This, I think, is telling: that your view of people on the Left is so warped that you'd actually entertain the notion that someone would believe this. It's kind of sad; you're angry at a parody of a simulacrum.

At 3:06 PM, April 25, 2006, Blogger J. Peden said...

I, too, have been burned by misinterpreting what some commenter is saying when influenced [me] by some emotion even involving a totally different circumstance. Emotional influence is what I think the problem here is, but only because I've experienced it.

The only thing to do is to learn from it. It's not a mark upon your soul, nor any necessary indication of an intractable disability.

Spanky is justified in making his/her comment to the extent of pointing out this valid example of a kind of defective thinking, while not indicating why it can happen - so as to actually rectify the problem!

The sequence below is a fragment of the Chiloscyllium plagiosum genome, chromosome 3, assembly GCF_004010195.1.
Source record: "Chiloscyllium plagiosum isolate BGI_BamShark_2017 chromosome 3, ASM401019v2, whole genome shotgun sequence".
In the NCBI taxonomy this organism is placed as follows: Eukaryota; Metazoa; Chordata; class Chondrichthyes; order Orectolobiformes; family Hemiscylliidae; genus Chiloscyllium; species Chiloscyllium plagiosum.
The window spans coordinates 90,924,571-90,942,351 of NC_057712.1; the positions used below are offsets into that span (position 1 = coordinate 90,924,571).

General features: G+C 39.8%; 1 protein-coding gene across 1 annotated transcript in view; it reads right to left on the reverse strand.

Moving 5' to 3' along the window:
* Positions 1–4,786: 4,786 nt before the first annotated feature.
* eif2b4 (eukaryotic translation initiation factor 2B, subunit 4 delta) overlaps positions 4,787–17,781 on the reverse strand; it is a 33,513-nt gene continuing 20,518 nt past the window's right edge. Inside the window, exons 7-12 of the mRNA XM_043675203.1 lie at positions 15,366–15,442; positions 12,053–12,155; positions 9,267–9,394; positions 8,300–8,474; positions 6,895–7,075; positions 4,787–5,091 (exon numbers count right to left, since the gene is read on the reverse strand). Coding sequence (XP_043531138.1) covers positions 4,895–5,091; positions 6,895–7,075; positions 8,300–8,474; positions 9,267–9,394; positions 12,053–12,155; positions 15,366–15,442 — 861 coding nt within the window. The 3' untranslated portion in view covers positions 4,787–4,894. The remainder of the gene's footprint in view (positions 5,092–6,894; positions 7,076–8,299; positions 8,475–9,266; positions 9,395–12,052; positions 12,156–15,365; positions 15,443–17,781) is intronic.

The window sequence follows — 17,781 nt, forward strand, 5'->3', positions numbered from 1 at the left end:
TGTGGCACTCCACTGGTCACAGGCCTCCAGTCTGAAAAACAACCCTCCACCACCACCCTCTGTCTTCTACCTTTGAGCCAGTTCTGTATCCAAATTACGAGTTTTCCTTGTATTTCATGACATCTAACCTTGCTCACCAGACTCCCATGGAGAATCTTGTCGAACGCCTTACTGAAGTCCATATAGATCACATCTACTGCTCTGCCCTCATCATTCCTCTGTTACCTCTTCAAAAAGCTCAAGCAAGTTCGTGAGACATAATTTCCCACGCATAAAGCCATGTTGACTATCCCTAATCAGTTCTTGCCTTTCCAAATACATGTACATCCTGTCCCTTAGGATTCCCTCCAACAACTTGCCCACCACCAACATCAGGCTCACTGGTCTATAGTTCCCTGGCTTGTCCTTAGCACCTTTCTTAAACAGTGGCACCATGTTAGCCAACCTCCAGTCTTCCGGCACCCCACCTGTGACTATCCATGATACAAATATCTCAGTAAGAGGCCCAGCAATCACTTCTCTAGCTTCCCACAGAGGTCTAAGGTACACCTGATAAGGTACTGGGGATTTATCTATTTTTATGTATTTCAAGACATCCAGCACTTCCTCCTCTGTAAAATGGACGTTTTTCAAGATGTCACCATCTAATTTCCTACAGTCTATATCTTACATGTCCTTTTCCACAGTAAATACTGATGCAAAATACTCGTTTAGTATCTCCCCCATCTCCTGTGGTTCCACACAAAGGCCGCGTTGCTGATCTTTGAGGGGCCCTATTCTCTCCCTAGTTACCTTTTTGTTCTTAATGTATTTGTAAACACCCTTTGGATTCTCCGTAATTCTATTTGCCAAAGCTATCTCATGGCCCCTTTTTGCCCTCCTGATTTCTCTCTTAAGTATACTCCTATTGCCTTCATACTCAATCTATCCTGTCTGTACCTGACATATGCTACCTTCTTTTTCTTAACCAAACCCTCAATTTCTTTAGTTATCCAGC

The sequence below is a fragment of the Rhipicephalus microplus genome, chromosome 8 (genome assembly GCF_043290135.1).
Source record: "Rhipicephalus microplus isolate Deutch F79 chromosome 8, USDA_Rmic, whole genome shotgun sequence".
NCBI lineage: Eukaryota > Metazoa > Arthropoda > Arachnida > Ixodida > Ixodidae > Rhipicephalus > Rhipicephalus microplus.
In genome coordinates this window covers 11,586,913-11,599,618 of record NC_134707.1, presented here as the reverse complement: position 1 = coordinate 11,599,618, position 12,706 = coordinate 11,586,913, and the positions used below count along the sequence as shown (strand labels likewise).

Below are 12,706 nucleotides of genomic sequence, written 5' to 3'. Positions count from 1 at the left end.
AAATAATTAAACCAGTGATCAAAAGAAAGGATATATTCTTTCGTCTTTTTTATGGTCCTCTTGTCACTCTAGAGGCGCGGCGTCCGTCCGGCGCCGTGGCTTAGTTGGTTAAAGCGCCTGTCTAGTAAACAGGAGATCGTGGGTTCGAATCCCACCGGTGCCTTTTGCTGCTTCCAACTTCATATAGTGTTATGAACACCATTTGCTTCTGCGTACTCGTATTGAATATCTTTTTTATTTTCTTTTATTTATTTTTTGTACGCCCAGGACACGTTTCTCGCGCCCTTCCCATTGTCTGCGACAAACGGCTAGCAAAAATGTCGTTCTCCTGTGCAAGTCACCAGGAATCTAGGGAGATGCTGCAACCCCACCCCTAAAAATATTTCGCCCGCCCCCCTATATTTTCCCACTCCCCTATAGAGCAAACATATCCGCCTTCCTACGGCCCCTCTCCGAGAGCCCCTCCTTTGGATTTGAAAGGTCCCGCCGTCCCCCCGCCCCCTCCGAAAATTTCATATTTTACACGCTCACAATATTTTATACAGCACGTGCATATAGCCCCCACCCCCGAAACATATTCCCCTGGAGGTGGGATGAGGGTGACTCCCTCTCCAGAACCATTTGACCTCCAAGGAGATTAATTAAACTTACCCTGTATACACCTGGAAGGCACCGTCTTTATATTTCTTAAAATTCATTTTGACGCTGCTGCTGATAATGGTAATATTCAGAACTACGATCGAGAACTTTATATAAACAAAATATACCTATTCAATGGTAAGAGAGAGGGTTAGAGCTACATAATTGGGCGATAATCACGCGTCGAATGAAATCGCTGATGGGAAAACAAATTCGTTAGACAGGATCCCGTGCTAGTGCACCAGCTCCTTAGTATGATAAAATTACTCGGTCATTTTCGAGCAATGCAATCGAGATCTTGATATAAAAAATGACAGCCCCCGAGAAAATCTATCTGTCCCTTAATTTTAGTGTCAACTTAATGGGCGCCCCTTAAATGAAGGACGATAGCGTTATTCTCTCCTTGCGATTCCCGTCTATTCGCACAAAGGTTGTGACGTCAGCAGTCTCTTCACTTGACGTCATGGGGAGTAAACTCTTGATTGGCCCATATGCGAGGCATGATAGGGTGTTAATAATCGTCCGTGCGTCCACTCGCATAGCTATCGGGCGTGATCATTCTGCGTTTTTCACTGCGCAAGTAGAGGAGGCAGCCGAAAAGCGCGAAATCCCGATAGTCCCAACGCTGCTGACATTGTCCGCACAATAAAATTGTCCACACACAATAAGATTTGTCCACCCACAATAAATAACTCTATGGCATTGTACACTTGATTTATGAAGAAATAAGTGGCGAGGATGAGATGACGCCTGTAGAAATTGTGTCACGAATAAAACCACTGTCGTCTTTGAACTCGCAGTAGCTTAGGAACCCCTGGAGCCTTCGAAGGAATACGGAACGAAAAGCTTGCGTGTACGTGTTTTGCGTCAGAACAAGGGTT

I don't think this is a cheap shot at Spanky, who apparently thinks in the very face of this example, "your party...still can't hand you the utopia they've been promising for so long".

That's the first time I've ever heard that one - that the Republicans have been promising a utopia!

So I would ask Spanky why this is not much different than the kind of conclusion s/he is rightfully criticizing, the latter which itself, again, is probably due to emotion's effect on the interpretation of a parody, but certainly at least from something a rational person would like to find out about and then be wary of.

On the other hand, I don't really know why Spanky thinks Repubs have been promising a utopia. But there is obviously some thinking defect going on in the process which leads to this conclusion - perhaps as simple as generalizing from anecdotes.

Obviously, there is much food for thought on dysfunctional thinking also contained in the Truth-Telling Coalition's statements, almost an overwhelming amount. When people get that far gone, there's probably no hope in in trying to help them as compared with the urgent need to combat them. They admit they have no concern for national security.